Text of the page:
The theory is that the leaves will be preserved as they were when you submerged them and not turn brown. I have also seen branches “preserved” by standing the branch  in a glycerin solution, allowing it to take up the glycerin and keep the leaves preserved on the branch.

So get out in the leaves, kick them, throw them enjoy them whilst they last and then bring a few home and as keepsakes to an afternoon of fun.

The trials of a de-humidifier

What started as a bit of lino that needed replacing at the end of September has spread and spread and taken over my kitchen, back hall, downstairs toilet, dining room and our  lives ……

“Ooohhhh, why is that dining room carpet wet there?”  (up came the kitchen lino)

“Ooohh, the dishwasher seems to be leaking, but it’s not on???” (disconnect dishwasher)

“Ooooh, I need to lift the back hall and toilet lino too???”  (up came the lino part 2)

“OOOHHHH, the concrete floor is saturated, you need to cut through the dining room carpet to test it??? RRRRIIIIPPP (up comes the dining room carpet)

“you need to install fans and de-humidifiers too??”

“What do you mean, it’s up the walls?”  (off comes the dining room, kitchen and toilet wallpaper)

So here we are at the end of October currently sporting an extreme form of shabby chic. After a week of looking at bare plaster  accompanied by the sounds and breeze associated with a ferry I gave the children the felts and told them to decorate the walls. It’s an ongoing project and rather liberating to draw on the walls… for everyone.

When the paper goes back up, we will forget what we have drawn until it is time to re-decorate again. I like to think that one day, when my children are grown up with children of their own, we’ll strip our wallpaper and show our grandchildren their wall art (like cave drawings!) and maybe hand them a felt-tip ..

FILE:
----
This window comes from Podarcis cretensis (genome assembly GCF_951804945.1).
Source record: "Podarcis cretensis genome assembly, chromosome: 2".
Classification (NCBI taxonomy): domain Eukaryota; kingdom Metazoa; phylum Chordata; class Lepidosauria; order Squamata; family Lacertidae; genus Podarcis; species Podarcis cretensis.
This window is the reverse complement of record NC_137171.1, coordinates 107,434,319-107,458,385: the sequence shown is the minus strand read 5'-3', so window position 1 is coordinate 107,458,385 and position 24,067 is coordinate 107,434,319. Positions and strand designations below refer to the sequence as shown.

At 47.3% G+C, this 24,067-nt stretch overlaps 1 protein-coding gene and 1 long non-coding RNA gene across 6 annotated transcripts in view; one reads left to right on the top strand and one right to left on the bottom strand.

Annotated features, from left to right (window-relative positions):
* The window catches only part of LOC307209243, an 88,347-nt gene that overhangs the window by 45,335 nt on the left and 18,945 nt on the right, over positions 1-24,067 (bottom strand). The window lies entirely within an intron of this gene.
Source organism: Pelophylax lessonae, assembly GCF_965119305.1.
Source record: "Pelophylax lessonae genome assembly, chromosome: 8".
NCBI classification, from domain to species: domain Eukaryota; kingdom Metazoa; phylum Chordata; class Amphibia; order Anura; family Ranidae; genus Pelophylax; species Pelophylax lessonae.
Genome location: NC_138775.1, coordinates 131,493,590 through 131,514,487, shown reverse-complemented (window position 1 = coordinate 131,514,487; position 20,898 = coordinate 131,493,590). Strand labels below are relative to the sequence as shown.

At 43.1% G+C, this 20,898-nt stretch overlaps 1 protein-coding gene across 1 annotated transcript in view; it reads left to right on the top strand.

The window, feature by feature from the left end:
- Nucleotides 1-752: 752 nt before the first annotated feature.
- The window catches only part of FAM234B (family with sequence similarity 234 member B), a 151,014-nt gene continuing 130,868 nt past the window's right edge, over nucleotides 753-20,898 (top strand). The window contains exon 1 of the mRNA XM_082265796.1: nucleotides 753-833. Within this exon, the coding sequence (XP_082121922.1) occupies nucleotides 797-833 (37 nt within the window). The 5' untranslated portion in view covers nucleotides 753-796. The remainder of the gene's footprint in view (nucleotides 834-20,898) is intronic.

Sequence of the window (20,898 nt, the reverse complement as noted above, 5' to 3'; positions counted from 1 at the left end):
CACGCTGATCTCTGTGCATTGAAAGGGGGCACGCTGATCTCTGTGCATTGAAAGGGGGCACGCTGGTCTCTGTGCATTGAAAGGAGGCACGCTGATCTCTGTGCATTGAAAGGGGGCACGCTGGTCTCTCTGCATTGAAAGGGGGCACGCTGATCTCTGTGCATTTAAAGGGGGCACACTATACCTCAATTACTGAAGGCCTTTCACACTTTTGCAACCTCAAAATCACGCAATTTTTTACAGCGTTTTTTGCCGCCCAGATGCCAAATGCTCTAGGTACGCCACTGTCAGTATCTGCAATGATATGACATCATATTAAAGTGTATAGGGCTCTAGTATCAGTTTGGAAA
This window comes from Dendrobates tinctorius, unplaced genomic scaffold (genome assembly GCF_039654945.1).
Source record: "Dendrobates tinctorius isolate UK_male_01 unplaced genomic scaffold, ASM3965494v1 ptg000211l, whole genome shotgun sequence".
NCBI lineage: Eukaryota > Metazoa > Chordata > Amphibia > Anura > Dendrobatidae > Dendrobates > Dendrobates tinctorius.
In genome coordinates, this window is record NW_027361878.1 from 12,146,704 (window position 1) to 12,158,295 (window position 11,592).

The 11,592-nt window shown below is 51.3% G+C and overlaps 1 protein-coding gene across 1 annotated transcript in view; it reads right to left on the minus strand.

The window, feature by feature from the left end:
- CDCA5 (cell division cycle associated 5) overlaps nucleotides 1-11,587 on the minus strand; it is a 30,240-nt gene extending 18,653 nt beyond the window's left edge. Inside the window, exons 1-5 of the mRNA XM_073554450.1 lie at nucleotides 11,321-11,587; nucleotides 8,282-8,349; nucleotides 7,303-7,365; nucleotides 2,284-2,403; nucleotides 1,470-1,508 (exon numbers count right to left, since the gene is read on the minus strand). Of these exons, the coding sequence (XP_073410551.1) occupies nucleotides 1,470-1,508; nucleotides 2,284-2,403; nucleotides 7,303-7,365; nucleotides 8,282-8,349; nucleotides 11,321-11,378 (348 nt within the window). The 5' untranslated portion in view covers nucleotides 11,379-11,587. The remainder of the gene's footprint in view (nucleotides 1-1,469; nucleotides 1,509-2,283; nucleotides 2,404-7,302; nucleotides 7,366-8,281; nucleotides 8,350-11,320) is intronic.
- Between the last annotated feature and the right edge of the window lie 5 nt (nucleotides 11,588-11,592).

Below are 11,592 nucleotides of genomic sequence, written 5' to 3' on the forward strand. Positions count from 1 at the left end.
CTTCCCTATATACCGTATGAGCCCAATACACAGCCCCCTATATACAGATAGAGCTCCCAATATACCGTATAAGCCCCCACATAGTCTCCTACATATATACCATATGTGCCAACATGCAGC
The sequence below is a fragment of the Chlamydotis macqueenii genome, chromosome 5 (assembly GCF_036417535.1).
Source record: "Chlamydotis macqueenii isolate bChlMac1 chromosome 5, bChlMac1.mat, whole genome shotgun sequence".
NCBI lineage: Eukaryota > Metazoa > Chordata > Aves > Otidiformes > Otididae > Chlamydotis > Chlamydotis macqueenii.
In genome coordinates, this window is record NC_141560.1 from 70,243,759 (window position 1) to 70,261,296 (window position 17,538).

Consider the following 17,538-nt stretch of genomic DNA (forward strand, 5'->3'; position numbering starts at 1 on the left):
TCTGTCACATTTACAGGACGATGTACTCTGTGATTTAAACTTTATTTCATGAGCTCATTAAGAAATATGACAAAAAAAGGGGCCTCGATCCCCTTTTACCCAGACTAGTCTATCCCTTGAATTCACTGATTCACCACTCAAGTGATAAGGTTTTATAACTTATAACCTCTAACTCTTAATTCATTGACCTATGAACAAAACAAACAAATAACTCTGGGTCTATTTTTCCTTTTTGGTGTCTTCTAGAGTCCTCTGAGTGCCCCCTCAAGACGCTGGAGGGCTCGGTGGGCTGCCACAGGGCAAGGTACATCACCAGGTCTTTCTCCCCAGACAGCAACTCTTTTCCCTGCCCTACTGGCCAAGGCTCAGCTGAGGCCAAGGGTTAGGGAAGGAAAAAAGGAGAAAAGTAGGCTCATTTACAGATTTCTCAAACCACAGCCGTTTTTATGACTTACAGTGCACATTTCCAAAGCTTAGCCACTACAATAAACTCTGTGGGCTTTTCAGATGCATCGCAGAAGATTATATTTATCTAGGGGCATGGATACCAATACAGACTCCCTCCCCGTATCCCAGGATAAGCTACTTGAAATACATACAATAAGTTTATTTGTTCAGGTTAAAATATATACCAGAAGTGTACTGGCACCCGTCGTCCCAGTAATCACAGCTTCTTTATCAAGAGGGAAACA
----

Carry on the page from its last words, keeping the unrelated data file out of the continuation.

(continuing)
Photos to follow shortly…….

Free play

Something magical happens when you take a child to trees and you do nothing… something stirs within them and they play in that special, timeless way that children do. They play in the moment, they lose themselves. This is especially true of boys…

Yesterday, my son was lost in his own world, crouched in the undergrowth, stick in hand. From a distance, he was doing “nothing”. There’s a sudden urge to wade right in there and find him something to do.

Look a little closer…….. listen a little harder…..

Don’t be fooled into thinking that unless you understand the game, that they aren’t playing meaningfully.  In fact, I am quite sure that if I had forced my way in uninvited the game would have lost all its meaning. If they ask me to play, I play by their rules, however fantastical and outrageous, because it’s their game. For so much of their lives they are told what to do and how to do it, they don’t need me to direct and dictate their imagination, too.

It can be a scary prospect to take your children somewhere without a planned purpose: no activity, no route to walk, nothing. Harder still to resist the (sometimes overwhelming) urge to organise and structure their games. I try to make sure I take something for me to do- a book, my camera, anything I can pick up and put down as the need arises. Then there is nothing to do but find a nice place to be and well, just be.

Shrunken heads in time for Halloween

Good morning and happy weekend!!!

Technological problem has been fixed for now, although a proper fix is booked for this week. Apologies in advance if  things are a bit quiet this week.I will get on when I can.

We are loving the Autumn sunshine. It feels so good to be outside and there’s some power-tidying and playing taking place today. A game of “The Enormous Turnip” is keeping the children giggling and highly amused

“Oh, come ON! PUUULLLL!” Followed by *WALLOP* and *GIGGLE*, as they both fall over. They aren’t picking turnips, though: just anything that needs to be pulled up for the winter. At the moment it’s leeks and nasturtiums. Later on, who knows?

Another job today is to pick the apples off the tree. Now some of these apples will be. well, pre-nibbled. It always seems a shame to throw away a summer’s effort because some-one got there first and didn’t have the good grace to finish the whole apple.

So, we use these apples to make shrunken heads for Halloween. You need to make them now as they take a couple of weeks. Here are the instructions

You will need:

An apple



Bicarbonate of Soda

tools for carving


1. Peel and carve your eyes, nose and mouth into your apple. [If you want to get all scientific weigh it now and weigh it again at the end to see how much change takes place.]

2. Place the apple in a small bowl and completely cover it with a mixture of salt and bicarb. Replace this whenever it becomes soggy over the next few weeks. After this the apple will have completely desiccated and will stay like this for a long time.

3. Use some wool to make it some hair and thread some string through the head and hang up.

Voila! A gruesome shrunken head for your Halloween window [cue evil laugh]